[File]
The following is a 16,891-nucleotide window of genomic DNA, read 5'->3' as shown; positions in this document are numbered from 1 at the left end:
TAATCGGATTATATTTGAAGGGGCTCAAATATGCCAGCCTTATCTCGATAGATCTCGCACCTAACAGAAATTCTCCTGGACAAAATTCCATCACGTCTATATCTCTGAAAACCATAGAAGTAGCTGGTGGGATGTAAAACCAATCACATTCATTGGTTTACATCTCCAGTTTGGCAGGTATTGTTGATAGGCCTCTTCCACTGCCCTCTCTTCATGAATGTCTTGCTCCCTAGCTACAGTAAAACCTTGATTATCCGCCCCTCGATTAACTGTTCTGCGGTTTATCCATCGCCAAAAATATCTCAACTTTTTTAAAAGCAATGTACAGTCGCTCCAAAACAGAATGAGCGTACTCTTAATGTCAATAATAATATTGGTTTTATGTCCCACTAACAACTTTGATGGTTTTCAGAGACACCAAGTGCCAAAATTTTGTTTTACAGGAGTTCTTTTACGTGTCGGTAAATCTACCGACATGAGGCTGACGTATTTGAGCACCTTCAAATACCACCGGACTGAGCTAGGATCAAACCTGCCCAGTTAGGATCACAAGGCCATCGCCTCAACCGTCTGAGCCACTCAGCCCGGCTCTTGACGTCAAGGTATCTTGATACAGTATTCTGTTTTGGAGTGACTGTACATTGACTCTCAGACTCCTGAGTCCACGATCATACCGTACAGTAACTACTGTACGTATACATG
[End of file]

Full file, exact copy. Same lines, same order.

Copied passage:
The following is a 16,891-nucleotide window of genomic DNA, read 5'->3' as shown; positions in this document are numbered from 1 at the left end:
TAATCGGATTATATTTGAAGGGGCTCAAATATGCCAGCCTTATCTCGATAGATCTCGCACCTAACAGAAATTCTCCTGGACAAAATTCCATCACGTCTATATCTCTGAAAACCATAGAAGTAGCTGGTGGGATGTAAAACCAATCACATTCATTGGTTTACATCTCCAGTTTGGCAGGTATTGTTGATAGGCCTCTTCCACTGCCCTCTCTTCATGAATGTCTTGCTCCCTAGCTACAGTAAAACCTTGATTATCCGCCCCTCGATTAACTGTTCTGCGGTTTATCCATCGCCAAAAATATCTCAACTTTTTTAAAAGCAATGTACAGTCGCTCCAAAACAGAATGAGCGTACTCTTAATGTCAATAATAATATTGGTTTTATGTCCCACTAACAACTTTGATGGTTTTCAGAGACACCAAGTGCCAAAATTTTGTTTTACAGGAGTTCTTTTACGTGTCGGTAAATCTACCGACATGAGGCTGACGTATTTGAGCACCTTCAAATACCACCGGACTGAGCTAGGATCAAACCTGCCCAGTTAGGATCACAAGGCCATCGCCTCAACCGTCTGAGCCACTCAGCCCGGCTCTTGACGTCAAGGTATCTTGATACAGTATTCTGTTTTGGAGTGACTGTACATTGACTCTCAGACTCCTGAGTCCACGATCATACCGTACAGTAACTACTGTACGTATACATG